Wednesday, March 08, 2006

Communism- the myth and reality

Ayn Rand’s “we the living” is yet another beautiful story about men and issues of freedom versus dictatorship. The protagonist Kira Argounova is born in Russia and the story revolves around Russia in nineties-twenties. It is about communism and their ideals that men must exist for the states, how a man is robbed of his dreams and aspirations made incapable to think and transformed into a degenerated being. Ayn Rand draws the point that not only the communist methods are loathsome even the ideals. The ideas, which harps, on men must live for the state, destroying the self, which distinguishes men from fellow men, sacrificing the few talented ones for the masses who are supposed to think collectively and chew on the thoughts put into their brains by state. Men are not equal in ability and hence they should not be treated in the same way. The plot is set during the rise of communism in Russia, the birth of U.S.S.R. Against the panorama of political revolution and personal revolt, the writer shows what the theory of socialism means in practice. Kira Argounova is a strong character who dreams of building bridges, towers and never succumbs until the end, struggling for her existence behind the red banners and slogans of communism. She is a fighter who fights until the end. The other character portrayed is Leo Kovalensky and Andrei Taganov. Leo is an egotist, an individualist, a man who lives for his values. His life under the rule of physical force become endurable for him and his beliefs are crushed. He retaliates by drowning his mind and thereby losing the ability to care any longer what is done to him. Andrei by contrast, is explicitly committed to opposite ideas; he accepts the principle of selflessness and collectivism as his moral idea and even spills blood for them but deep sub conscious he is at war with his actions. When he discovers that his whole life was a lie, he commits suicide. The rise and fall of Soviet communism is one of the most amazing stories in human history. The principal figure in the genesis of Russian communism was the radical socialist Vladimir Lenin. Like Marx, Lenin believed in the necessity of political revolution to achieve communism. He urged Russia’s Marxists to build a party of professional revolutionaries that would shape the consciousness of the masses and fight unflinchingly for the revolution. In time, the Communist Party emerged as the real power behind government under leaders such as Vladimir Lenin, Nikita Khrushchev, and Mikhail Gorbachev. In theory, private enterprise did not exist under Soviet communism. However, in practice, it thrived, with the tacit approval of Party authorities.The government nationalized banks, insurance companies, railroads, and large factories, forbade most private commerce, and seized grain from the rural population, undermining peasant support for the regime. Under the rigors of War Communism, inflation soared, production plummeted, and millions of urban dwellers trekked to the countryside to feed themselves by working the land. Famine, disease, and deprivation became rampant, and much of the country’s infrastructure was destroyed. In total, an estimated 7 million to 8 million people died during the Russian Civil War, more than 5 million of whom were civilians. Thousands of intellectuals perished in the terror wave of the 1930s, and smaller numbers died in persecutions. The war promoted the centralization of Communist power and a preference for force over persuasion. The party had become increasingly coercive and authoritarian, and was now a bureaucratic apparatus beginning to be dominated by a ruling elite of senior officials. In addition, the economic situation in Russia was catastrophic. Under the notorious Josef Stalin, it created a society that was long on fear and repression and short on personal initiative and material goods. Under Leonid Brezhnev, Yuri Andropov, and Konstantin Chernenko, it established a system that seemed not to care about its citizens at all. It is amazing to know about the harsh truths of the soviet life as it was actually lived and later leading to the collapse of the entire soviet structure.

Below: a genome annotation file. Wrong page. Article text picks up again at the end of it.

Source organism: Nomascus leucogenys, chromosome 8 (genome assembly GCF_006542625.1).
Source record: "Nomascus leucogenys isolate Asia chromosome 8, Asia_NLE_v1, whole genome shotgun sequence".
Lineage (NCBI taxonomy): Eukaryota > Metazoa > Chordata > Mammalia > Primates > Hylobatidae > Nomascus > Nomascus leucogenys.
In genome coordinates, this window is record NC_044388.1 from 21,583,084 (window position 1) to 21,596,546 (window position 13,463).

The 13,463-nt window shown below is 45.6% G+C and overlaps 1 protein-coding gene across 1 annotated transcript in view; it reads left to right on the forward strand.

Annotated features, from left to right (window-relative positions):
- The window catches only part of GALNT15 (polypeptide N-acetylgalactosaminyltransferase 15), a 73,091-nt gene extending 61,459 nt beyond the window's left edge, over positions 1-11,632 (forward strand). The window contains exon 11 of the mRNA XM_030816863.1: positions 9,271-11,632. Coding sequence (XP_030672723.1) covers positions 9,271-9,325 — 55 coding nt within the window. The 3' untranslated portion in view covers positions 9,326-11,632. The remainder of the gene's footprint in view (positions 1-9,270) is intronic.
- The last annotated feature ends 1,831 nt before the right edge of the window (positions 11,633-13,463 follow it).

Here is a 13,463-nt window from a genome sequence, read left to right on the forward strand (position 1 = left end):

3 comments:

anurag-bansal said...

Nice and strong portray of Soviet Union at that time.

Casti said...

I'm a not a champion of communism nor do I maintain that all men should be treated alike..It is a myth that all were treated alike in the erstwhile Soviet Union. Outstanding talents were identified and properly nurtured but then as you say they had to do contribute towards the state. In lieu of that they were granted honours, money and concessions...Professors and scientists who contributed to the state were duly rewarded. Also testimony to the fact that not all were treated alike was a bias towards the traditionally non russian speaking states. The best of meat and bread always remained in Petersberg and Kiev and Moscow....not in the far flunged states.

The Rational Fool said...

...an apolitical Conversation with Kira Argounova